NTSB Identification: CEN12FA619
14 CFR Part 91: General Aviation
Accident occurred Monday, September 10, 2012 in Lansing, IL
Aircraft: Wiggins Air Boss, registration: N717EW
Injuries: 1 Fatal.
This is preliminary information, subject to change, and may contain errors. Any errors in this report will be corrected when the final report has been completed. NTSB investigators either traveled in support of this investigation or conducted a significant amount of investigative work without any travel, and used data obtained from various sources to prepare this aircraft accident report.
On September 10, 2012, about 1100 central daylight time, an experimental amateur-built Wiggins Air Boss gyroplane, N717EW, was substantially damaged when it collided with terrain at Lansing Municipal Airport (KIGQ), Lansing, Illinois. The private pilot, who was the sole occupant, was fatally injured. The gyroplane was registered to and operated by the pilot under the provisions of 14 Code of Federal Regulations Part 91 without a flight plan. Day visual meteorological conditions prevailed for the local test flight that was originating at the time of the accident.
A witness reported that he was watching the pilot test fly his recently completed gyroplane. The test flight consisted of the gyroplane temporarily becoming airborne and then landing on the remaining runway. He stated that the pilot completed three full-stop landings on runway 18 before he taxied back to the hangar. After the flight, the pilot remarked that the gyroplane’s flight controls felt “mushy” during the test flights. The witness, a gyroplane pilot, reported that the main landing gear had remained parallel to the runway after each of the takeoffs and that he believed the gyroplane had been flying on the “backside of the power curve” (also known as the region of reversed command; a low-speed flight condition where a decrease in airspeed must be accompanied by an increased power setting in order to maintain steady flight). The witness also remarked that on at least one takeoff the gyroplane had yawed nose left (tail right) shortly after liftoff, but it had realigned with the runway heading before each landing.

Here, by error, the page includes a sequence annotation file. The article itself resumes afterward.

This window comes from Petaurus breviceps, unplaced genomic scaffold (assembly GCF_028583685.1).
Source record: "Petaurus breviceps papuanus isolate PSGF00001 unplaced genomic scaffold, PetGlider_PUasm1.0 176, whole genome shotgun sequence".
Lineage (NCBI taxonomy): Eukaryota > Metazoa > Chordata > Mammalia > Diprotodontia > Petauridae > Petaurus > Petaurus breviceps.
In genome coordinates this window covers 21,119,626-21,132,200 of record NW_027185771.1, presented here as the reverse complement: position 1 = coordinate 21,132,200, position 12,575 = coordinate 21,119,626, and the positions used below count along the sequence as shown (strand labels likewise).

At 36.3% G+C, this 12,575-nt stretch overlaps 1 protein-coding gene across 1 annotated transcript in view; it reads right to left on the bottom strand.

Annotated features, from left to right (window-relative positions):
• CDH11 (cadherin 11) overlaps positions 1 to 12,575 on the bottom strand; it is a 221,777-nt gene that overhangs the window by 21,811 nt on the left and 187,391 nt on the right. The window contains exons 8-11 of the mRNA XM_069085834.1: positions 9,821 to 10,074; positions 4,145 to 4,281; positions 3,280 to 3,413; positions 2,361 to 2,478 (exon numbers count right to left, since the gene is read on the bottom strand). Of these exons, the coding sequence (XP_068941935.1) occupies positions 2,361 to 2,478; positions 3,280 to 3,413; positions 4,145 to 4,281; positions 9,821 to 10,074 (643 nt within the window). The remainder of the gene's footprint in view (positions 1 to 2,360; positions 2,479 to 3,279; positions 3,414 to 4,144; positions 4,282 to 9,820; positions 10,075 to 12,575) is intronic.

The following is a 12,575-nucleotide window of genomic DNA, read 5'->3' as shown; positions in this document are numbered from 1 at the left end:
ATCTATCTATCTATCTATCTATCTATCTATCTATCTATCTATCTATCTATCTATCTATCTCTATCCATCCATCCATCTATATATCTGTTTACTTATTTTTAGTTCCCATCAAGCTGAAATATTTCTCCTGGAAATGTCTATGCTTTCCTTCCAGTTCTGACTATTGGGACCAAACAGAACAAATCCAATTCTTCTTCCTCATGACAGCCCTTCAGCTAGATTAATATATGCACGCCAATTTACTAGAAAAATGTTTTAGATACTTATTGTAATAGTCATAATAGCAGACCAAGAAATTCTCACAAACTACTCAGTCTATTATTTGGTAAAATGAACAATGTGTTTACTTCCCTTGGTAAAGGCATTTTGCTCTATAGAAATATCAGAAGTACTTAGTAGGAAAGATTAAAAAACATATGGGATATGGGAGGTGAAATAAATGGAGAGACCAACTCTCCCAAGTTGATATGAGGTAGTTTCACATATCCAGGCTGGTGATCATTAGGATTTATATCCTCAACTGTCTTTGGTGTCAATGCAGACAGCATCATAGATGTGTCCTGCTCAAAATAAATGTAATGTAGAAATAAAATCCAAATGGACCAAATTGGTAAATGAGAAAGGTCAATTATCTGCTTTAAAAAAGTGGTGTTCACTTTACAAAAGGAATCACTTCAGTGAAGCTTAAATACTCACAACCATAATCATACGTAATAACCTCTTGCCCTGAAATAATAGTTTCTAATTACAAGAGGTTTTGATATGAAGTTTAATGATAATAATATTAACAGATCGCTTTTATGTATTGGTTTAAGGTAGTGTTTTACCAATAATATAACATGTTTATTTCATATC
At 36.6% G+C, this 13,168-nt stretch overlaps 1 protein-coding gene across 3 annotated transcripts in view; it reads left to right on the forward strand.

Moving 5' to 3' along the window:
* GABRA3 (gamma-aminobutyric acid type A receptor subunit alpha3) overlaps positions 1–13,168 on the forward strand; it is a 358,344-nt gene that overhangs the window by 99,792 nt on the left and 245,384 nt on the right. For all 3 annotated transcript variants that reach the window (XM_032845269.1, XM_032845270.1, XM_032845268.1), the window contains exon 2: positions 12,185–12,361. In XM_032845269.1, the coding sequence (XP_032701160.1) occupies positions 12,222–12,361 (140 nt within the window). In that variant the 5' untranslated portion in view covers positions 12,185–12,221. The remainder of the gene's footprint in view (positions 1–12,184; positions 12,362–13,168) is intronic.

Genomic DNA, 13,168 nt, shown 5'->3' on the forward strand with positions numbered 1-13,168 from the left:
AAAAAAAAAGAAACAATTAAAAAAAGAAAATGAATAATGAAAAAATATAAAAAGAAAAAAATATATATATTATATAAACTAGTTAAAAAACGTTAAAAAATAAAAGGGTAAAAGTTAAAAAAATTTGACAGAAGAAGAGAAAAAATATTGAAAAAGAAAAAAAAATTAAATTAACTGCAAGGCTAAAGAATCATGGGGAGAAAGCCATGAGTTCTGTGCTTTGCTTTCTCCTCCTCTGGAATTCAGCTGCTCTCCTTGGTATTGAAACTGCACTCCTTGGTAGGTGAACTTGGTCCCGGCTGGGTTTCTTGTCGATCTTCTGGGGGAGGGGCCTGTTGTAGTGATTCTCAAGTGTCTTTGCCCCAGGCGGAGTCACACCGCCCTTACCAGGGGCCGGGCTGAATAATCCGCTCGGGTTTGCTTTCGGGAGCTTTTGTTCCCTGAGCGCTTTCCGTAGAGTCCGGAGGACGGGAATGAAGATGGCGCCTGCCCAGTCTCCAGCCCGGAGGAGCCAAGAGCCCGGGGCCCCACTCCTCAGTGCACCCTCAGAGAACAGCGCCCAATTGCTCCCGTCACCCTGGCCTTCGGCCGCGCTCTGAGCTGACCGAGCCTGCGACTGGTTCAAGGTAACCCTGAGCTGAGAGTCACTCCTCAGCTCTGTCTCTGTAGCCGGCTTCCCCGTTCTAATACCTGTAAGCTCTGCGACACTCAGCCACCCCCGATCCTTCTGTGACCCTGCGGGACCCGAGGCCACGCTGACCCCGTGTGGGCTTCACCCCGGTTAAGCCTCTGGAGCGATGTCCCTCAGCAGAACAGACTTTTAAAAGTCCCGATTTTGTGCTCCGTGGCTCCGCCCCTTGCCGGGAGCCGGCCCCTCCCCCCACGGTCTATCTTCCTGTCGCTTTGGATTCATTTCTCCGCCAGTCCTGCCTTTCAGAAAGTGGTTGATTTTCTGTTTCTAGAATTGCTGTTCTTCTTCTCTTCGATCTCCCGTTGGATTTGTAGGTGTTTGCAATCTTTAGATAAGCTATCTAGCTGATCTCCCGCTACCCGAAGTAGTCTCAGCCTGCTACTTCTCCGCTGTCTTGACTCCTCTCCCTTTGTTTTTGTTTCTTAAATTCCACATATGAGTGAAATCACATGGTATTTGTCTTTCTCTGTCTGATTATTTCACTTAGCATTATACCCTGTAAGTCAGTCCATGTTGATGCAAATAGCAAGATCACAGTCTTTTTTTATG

The witness reported that he agreed to continue to watch the pilot perform additional takeoff-and-landings. He stated that on the next takeoff the accident gyroplane again yawed nose left (tail right) and rolled right shortly after liftoff. The gyroplane descended briefly from an altitude of 20 feet before it rolled level and entered a climb. The witness reported the gyroplane climbed to about 100 feet above ground level while continuing on the runway heading. He transmitted to the pilot that because of his altitude he should continue around the traffic pattern instead of attempting to land on the remaining runway. The witness reported that the gyroplane continued to fly on the runway heading before it yawed nose left (tail right), entered a right roll, and descended rapidly into a cornfield south of the runway. Another individual, who was working outside his residence located adjacent to the airport property, reported that he heard the gyroplane’s engine running until he heard a sound similar to a ground impact.